In case you missed our wildly successful May 8 brown bag, “The Science of Communicating with Scientists,” at the American Chemical Society you are in luck — Erica Hiar, WWPR Professional Development Co-Chair and moderator from the event sums up the top tips from the panelists below.
1) Know the reporter’s beat.
We hear this from reporters all the time, but it is always important to reiterate. Reading recent articles and areas that a reporter has covered can help structure and define a pitch (not to mention get coverage). Panelist Kimberly Leonard at U.S. News &World Report was so impressed by a pitch from Sarah Willey at Racepoint Group that she asked her if she could share it with our membership.
Here are the topline details: Sarah followed a recent Twitter chat Kimberly organized about children with diabetes and followed up with a pitch offering her additional diabetes story ideas. Sarah has gracefully agreed to let us share some of it, and the pitch went something like this:
I was following the Twitter chat on type 1 diabetes in kids yesterday and wanted to reach out on behalf of Joslin Diabetes Center. I’d love to run a few story angles by you –
Caregiving Topic: The challenges in treating elderly patients with diabetes. More than 40% of Americans with diabetes are over 65. For caregivers, understanding how to manage elderly patients with diabetes is quite complex, and they need aggressive care.
Lessons Learned: Inspiring stories of patients who have lived long healthy lives with type 1 diabetes for 75+ years: There’s a group of type 1 diabetes survivors who offer the ultimate success stories. They have lived long and healthy lives with type 1 diabetes – some for 75 plus years. Since 2005, Joslin Diabetes Center has awarded more than 3,900 medals to people who have lived with type 1 for more than 50 years.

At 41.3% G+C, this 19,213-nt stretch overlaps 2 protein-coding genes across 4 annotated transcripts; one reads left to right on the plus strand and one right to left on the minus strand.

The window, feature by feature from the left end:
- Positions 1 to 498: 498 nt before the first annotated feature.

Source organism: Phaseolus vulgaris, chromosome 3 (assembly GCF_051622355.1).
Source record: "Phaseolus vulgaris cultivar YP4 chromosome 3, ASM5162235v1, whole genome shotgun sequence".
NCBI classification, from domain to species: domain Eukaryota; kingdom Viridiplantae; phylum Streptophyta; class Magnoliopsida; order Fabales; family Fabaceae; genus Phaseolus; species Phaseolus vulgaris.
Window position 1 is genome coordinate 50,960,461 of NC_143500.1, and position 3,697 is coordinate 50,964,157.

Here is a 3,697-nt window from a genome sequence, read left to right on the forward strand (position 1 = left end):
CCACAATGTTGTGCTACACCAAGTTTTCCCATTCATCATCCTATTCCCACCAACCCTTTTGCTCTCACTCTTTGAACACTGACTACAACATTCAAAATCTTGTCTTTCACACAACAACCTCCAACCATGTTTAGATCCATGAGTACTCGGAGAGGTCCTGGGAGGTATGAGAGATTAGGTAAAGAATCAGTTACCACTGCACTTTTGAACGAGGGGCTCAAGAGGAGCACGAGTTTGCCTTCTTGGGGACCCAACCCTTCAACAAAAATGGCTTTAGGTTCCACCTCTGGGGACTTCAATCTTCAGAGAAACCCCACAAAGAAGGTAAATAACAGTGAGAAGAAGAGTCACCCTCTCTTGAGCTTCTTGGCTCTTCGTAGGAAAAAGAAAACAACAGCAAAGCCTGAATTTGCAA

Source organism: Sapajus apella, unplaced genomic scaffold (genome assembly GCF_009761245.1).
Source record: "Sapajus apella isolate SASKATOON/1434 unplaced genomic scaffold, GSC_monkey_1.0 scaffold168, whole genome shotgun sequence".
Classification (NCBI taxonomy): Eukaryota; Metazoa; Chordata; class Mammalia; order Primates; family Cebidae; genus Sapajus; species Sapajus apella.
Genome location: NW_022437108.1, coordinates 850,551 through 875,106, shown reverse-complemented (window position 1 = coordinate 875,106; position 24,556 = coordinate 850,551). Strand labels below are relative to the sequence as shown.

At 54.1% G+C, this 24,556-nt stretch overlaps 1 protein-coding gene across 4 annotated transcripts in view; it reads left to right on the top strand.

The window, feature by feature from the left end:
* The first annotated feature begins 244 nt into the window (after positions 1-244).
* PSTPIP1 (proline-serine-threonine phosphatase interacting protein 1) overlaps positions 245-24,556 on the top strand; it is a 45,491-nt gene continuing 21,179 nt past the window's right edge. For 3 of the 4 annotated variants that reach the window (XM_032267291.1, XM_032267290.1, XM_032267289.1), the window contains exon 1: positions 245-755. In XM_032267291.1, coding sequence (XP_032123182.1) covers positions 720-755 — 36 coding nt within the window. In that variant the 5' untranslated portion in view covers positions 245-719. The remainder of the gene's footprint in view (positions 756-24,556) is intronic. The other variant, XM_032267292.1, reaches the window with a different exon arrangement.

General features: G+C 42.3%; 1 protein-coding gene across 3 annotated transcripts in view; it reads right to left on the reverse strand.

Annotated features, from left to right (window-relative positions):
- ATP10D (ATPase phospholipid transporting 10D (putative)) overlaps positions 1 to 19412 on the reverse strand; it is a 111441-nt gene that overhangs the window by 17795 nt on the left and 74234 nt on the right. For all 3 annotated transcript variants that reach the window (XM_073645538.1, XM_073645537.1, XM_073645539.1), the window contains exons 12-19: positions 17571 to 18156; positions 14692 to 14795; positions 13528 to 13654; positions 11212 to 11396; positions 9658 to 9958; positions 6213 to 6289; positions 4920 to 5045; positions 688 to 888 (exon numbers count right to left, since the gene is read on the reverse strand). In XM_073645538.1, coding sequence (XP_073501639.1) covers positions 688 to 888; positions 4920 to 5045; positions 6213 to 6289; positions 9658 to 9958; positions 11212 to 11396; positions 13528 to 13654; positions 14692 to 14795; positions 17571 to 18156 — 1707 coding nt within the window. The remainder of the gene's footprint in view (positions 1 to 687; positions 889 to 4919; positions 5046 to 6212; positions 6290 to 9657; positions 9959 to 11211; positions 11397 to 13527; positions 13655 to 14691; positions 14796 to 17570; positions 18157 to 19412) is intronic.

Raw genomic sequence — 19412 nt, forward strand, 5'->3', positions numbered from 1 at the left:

Guess what!? Kimberly did write a story from this pitch, which demonstrates the importance of knowing reporters’ beats and areas of interest. Offer them useful sources and story ideas in your initial pitch. Read the U.S. News story here.
2) Reporters like (and use) breaking news expert sources.
Anhydrous ammonia, say what?! When panelist Anna Edney from Bloomberg News was covering the recent Texas fertilizer plant explosion, she needed experts to explain the cause of the explosion. Her research led her to liquid ammonia, or anhydrous ammonia, and she needed someone to go on record to break down the science for her and her readers. Anna said she wished someone had emailed or called her offering an expert. Read the Bloomberg News story.
3) More is often better (when it comes to digital content).
With more and more news being presented to readers online and through visuals (Buzzfeed, anyone?), the panelists all agreed that sharing links to photos, infographics and visual data not only helps them understand a story angle better, but they may use those visuals in their story. One attendee suggested using Google Drive to store photos, bios and other digital materials for reporters and offering the link in the pitch email — great idea!
4) Be prepared!
The panelists said that experts, executives and scientists should be prepared, available and natural. Have spokespeople break down the science and news as if they were speaking to a stranger about a topic they know nothing about (for me — football! End zone, huh?). Also, prepare spokespeople to be quotable for the reporter’s audience. Panelist Christine Dell’Amore at National Geographic News said she tends to use quotes from her interviewees that involve humor.